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'Doctor Strange' conjures a big opening night as theaters prep for a vital summer

'Doctor Strange' conjures a big opening night as theaters prep for a vital summer



Elizabeth Olsen on her 'Doctor Strange' roleReplayMore Videos ... (16 Videos)Elizabeth Olsen on her 'Doctor Strange' roleWhoopi Goldberg goes off on anti-abortion advocatesLate night hosts compare SCOTUS draft opinion to dystopian seriesSee James Codren's emotional announcement that he's leaving 'The Late Late show'Ed Sheeran releases music video filmed in UkraineWatch: Rudy Giuliani revealed as 'The Masked Singer' contestantLate night hosts sound off on mask mandate decision Iconic prop from 'The Shining' can be yours for a scary price'I'm shocked I have clothes on too': Watch Lizzo host 'Saturday Night Live'Future of Netflix looks grim as company value dropsVideo of mom at Elton John concert goes viral on TikTok'It's insane': Johnny Depp's friend breaks down during testimony68-year-old composer plays wild 'Simpsons' theme song remix at CoachellaSquirrel from 'Ice Age' movies finally gets his acorn in farewell videoWhy Selena Gomez hasn't been on Instagram in over four years'Saturday Night Live' takes on Will Smith's Oscars slapNew York (CNN Business)After the pandemic pummeled its business, the movie industry is counting on a comeback. The good news for theaters is they couldn't ask for a better film to kick off the summer.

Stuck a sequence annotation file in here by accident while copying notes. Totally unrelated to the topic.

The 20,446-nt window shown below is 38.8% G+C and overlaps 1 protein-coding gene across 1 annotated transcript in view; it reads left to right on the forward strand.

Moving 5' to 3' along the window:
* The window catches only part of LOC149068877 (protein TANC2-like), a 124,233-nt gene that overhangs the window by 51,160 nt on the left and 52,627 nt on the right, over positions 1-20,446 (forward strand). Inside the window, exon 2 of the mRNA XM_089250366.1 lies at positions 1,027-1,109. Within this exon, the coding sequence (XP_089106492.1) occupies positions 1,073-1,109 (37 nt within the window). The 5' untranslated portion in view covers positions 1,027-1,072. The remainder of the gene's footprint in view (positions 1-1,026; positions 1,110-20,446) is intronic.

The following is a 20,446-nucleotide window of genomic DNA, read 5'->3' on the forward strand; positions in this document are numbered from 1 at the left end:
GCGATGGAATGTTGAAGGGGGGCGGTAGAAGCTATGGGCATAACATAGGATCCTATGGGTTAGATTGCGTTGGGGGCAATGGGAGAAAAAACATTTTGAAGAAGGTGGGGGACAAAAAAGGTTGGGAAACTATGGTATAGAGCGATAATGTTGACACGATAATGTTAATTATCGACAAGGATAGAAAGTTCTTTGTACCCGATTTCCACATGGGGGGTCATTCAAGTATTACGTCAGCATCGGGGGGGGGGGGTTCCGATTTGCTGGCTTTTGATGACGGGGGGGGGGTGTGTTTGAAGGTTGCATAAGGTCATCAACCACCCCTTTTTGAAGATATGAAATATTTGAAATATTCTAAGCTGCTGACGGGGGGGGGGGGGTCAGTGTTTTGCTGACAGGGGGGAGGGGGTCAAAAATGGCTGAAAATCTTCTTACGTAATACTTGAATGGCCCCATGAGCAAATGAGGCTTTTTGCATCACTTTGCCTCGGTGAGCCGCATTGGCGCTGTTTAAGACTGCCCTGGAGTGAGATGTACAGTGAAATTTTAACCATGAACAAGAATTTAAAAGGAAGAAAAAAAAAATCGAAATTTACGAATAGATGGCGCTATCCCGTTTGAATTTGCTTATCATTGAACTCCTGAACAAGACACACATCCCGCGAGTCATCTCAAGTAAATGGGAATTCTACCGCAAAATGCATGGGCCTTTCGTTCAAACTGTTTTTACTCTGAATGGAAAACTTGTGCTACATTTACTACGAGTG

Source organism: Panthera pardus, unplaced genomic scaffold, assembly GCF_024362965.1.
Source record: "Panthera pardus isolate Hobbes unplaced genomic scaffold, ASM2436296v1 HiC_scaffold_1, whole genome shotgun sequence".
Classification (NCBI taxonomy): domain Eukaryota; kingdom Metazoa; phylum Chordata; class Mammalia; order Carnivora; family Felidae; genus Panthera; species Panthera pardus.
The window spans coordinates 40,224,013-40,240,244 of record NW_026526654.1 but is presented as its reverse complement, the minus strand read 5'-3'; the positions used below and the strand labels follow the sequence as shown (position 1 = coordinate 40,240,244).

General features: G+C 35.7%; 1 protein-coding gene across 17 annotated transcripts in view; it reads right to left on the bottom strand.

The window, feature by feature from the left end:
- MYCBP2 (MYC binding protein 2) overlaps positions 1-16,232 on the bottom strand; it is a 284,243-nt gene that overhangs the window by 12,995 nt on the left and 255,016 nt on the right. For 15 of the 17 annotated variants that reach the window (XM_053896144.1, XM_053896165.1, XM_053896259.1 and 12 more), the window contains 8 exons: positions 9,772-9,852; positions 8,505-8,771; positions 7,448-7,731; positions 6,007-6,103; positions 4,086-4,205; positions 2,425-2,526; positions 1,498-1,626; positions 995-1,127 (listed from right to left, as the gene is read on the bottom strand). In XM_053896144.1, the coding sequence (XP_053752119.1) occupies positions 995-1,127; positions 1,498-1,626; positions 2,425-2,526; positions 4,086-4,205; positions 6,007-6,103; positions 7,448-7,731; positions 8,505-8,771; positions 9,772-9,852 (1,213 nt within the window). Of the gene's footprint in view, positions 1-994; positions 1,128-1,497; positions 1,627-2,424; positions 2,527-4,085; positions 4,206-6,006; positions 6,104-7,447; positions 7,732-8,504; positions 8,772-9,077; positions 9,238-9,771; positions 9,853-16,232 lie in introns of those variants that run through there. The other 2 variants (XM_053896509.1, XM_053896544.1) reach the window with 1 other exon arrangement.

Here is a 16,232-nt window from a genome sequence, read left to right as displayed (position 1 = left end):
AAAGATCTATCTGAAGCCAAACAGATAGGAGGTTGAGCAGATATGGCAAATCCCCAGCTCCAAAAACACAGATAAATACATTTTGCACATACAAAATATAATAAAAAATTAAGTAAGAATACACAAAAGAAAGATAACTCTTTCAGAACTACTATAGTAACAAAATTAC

Marvel's "Doctor Strange in the Multiverse of Madness" hits theaters this weekend. It's one of the most anticipated films of the year from Hollywood's most reliable brand. The film, which stars Benedict Cumberbatch, debuts in more than 4,000 theaters and is expected to make $160 million to $180 million in North America. Some industry analysts believe the film could break the $200 million opening barrier, which would make it the ninth film ever to do so.The film made $36 million Thursday night. That kind of start could create some momentum at a time when theaters find themselves stronger than they've been since the start of the pandemic."It's hard to overstate the importance of this summer"Read MoreThe summer of 2020 was a historical disaster for Hollywood. Films were scarce (if not nonexistent), theaters struggled to turn on their marquees and the US box office brought in $176 million, according to Comscore (SCOR).That's it. $176 million total for the entire summer, or $4.1 billion less than the summer of 2019, or less than what "Doctor Strange" alone could make this weekend. Last summer rebounded, but still lagged behind pre-pandemic numbers, bringing in $1.7 million domestically.The box office so far this year is catching up, but it's showing signs of recovery with hits like February's "Uncharted," March's "The Batman" and April's "Sonic The Hedgehog 2" leading the way.'Doctor Strange' enters the multiverse, in what might be the most insanely Marvel movie yetThis summer could potentially boost the good box office vibes even more."It's hard to overstate the importance of this summer for the movie industry," Shawn Robbins, chief analyst at Boxoffice.com, told CNN Business. "We've seen clear demand for a return to big movies in theaters, but this summer presents the best test so far."Robbins believes that the top earners of this summer may "approach or perhaps exceed pre-pandemic standards."Beyond blockbuster Marvel films, which includes "Doctor Strange" and July's "Thor: Love and Thunder," the summer is full of all types of films that could find success.There's "Top Gun: Maverick, the sequel to the beloved action film starring Tom Cruise, "Jurassic World: Dominion, the new entry in the dinosaur saga, "Elvis," a biopic about The King starring Tom Hanks, two notable family films with Pixar's "Lightyear" and "Minions: The Rise of Gru" and "Nope," Jordan Peele's latest horror film.It's not just about money"We're moving further away from a point when the pandemic alone can be blamed for under-performances," Robbins said. "This summer may demonstrate how much balance there can be as the industry adapts and improves."That's important not just for this summer's box office, but could play into the rest of the year too."Summer has always been vitally important for theaters and the success of these all-important 18 weeks sets the tone for the entire year's performance," Paul Dergarabedian, senior media analyst at Comscore, told CNN Business. He noted that summer is "traditionally responsible for 40% on average of the annual box-office."'Avatar 2' debuts footage from movie at CinemaCon and gets official titleBut this year the summer isn't just about money, it's about symbolism.The pandemic is still ongoing and theaters have a long way to go before truly bouncing back. Yet, there's reason for optimism."The success the industry has seen so far this year is great news for theaters that have spent the past two years methodically and patiently creating building blocks of normalcy," Dergarabedian said. "All of it was to get to something approaching a normal summer movie marketplace at the multiplex, and we may be finally getting there."


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